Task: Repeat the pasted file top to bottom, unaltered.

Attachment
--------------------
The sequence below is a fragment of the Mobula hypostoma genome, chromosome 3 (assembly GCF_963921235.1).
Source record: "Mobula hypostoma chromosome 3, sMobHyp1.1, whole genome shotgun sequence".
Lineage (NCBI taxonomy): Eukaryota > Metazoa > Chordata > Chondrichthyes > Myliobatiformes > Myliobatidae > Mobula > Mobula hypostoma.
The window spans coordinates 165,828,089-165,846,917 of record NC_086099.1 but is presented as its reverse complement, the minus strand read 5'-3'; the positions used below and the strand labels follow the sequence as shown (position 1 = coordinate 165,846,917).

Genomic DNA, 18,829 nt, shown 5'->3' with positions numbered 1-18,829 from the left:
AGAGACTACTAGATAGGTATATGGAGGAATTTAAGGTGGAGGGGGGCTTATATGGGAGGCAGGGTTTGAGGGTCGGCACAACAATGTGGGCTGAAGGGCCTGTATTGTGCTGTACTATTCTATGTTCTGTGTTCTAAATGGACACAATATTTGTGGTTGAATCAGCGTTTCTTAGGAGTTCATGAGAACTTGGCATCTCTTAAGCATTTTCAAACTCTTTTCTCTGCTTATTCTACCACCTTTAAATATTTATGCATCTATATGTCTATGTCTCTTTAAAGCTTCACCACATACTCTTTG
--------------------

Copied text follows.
The sequence below is a fragment of the Mobula hypostoma genome, chromosome 3 (assembly GCF_963921235.1).
Source record: "Mobula hypostoma chromosome 3, sMobHyp1.1, whole genome shotgun sequence".
Lineage (NCBI taxonomy): Eukaryota > Metazoa > Chordata > Chondrichthyes > Myliobatiformes > Myliobatidae > Mobula > Mobula hypostoma.
The window spans coordinates 165,828,089-165,846,917 of record NC_086099.1 but is presented as its reverse complement, the minus strand read 5'-3'; the positions used below and the strand labels follow the sequence as shown (position 1 = coordinate 165,846,917).

Genomic DNA, 18,829 nt, shown 5'->3' with positions numbered 1-18,829 from the left:
AGAGACTACTAGATAGGTATATGGAGGAATTTAAGGTGGAGGGGGGCTTATATGGGAGGCAGGGTTTGAGGGTCGGCACAACAATGTGGGCTGAAGGGCCTGTATTGTGCTGTACTATTCTATGTTCTGTGTTCTAAATGGACACAATATTTGTGGTTGAATCAGCGTTTCTTAGGAGTTCATGAGAACTTGGCATCTCTTAAGCATTTTCAAACTCTTTTCTCTGCTTATTCTACCACCTTTAAATATTTATGCATCTATATGTCTATGTCTCTTTAAAGCTTCACCACATACTCTTTG